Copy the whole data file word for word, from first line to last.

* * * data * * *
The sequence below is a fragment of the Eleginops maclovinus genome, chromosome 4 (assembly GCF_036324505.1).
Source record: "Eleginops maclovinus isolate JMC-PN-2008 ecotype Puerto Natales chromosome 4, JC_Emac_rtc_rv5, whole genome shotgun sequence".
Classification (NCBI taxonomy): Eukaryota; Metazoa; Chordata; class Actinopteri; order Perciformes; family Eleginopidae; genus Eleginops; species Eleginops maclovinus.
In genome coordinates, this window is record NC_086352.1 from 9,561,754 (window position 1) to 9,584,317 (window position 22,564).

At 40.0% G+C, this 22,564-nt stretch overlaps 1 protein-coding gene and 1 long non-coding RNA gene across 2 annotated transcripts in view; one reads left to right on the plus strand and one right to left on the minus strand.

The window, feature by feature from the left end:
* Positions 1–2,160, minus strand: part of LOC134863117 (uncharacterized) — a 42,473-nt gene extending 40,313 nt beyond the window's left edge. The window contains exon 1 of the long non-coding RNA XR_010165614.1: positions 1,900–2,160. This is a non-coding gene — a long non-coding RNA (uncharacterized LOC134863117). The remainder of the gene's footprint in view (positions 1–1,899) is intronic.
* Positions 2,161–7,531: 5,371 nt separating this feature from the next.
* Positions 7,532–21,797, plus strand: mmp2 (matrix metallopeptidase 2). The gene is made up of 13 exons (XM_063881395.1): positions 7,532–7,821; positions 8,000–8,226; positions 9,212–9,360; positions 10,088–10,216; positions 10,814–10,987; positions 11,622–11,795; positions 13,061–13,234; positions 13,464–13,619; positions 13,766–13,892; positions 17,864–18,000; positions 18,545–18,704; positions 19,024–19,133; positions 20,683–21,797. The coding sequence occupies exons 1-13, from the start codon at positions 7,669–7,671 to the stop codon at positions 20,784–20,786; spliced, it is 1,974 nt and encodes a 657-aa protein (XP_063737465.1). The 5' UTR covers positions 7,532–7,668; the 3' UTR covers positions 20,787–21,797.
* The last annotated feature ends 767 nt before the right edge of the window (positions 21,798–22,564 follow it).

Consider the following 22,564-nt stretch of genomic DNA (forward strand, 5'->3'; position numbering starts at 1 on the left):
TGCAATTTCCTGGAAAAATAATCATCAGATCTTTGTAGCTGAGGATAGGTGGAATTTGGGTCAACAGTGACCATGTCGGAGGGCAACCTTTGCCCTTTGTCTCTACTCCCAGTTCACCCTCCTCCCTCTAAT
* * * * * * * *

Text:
The sequence below is a fragment of the Eleginops maclovinus genome, chromosome 4 (assembly GCF_036324505.1).
Source record: "Eleginops maclovinus isolate JMC-PN-2008 ecotype Puerto Natales chromosome 4, JC_Emac_rtc_rv5, whole genome shotgun sequence".
Classification (NCBI taxonomy): Eukaryota; Metazoa; Chordata; class Actinopteri; order Perciformes; family Eleginopidae; genus Eleginops; species Eleginops maclovinus.
In genome coordinates, this window is record NC_086352.1 from 9,561,754 (window position 1) to 9,584,317 (window position 22,564).

At 40.0% G+C, this 22,564-nt stretch overlaps 1 protein-coding gene and 1 long non-coding RNA gene across 2 annotated transcripts in view; one reads left to right on the plus strand and one right to left on the minus strand.

The window, feature by feature from the left end:
* Positions 1–2,160, minus strand: part of LOC134863117 (uncharacterized) — a 42,473-nt gene extending 40,313 nt beyond the window's left edge. The window contains exon 1 of the long non-coding RNA XR_010165614.1: positions 1,900–2,160. This is a non-coding gene — a long non-coding RNA (uncharacterized LOC134863117). The remainder of the gene's footprint in view (positions 1–1,899) is intronic.
* Positions 2,161–7,531: 5,371 nt separating this feature from the next.
* Positions 7,532–21,797, plus strand: mmp2 (matrix metallopeptidase 2). The gene is made up of 13 exons (XM_063881395.1): positions 7,532–7,821; positions 8,000–8,226; positions 9,212–9,360; positions 10,088–10,216; positions 10,814–10,987; positions 11,622–11,795; positions 13,061–13,234; positions 13,464–13,619; positions 13,766–13,892; positions 17,864–18,000; positions 18,545–18,704; positions 19,024–19,133; positions 20,683–21,797. The coding sequence occupies exons 1-13, from the start codon at positions 7,669–7,671 to the stop codon at positions 20,784–20,786; spliced, it is 1,974 nt and encodes a 657-aa protein (XP_063737465.1). The 5' UTR covers positions 7,532–7,668; the 3' UTR covers positions 20,787–21,797.
* The last annotated feature ends 767 nt before the right edge of the window (positions 21,798–22,564 follow it).

Consider the following 22,564-nt stretch of genomic DNA (forward strand, 5'->3'; position numbering starts at 1 on the left):
TGCAATTTCCTGGAAAAATAATCATCAGATCTTTGTAGCTGAGGATAGGTGGAATTTGGGTCAACAGTGACCATGTCGGAGGGCAACCTTTGCCCTTTGTCTCTACTCCCAGTTCACCCTCCTCCCTCTAAT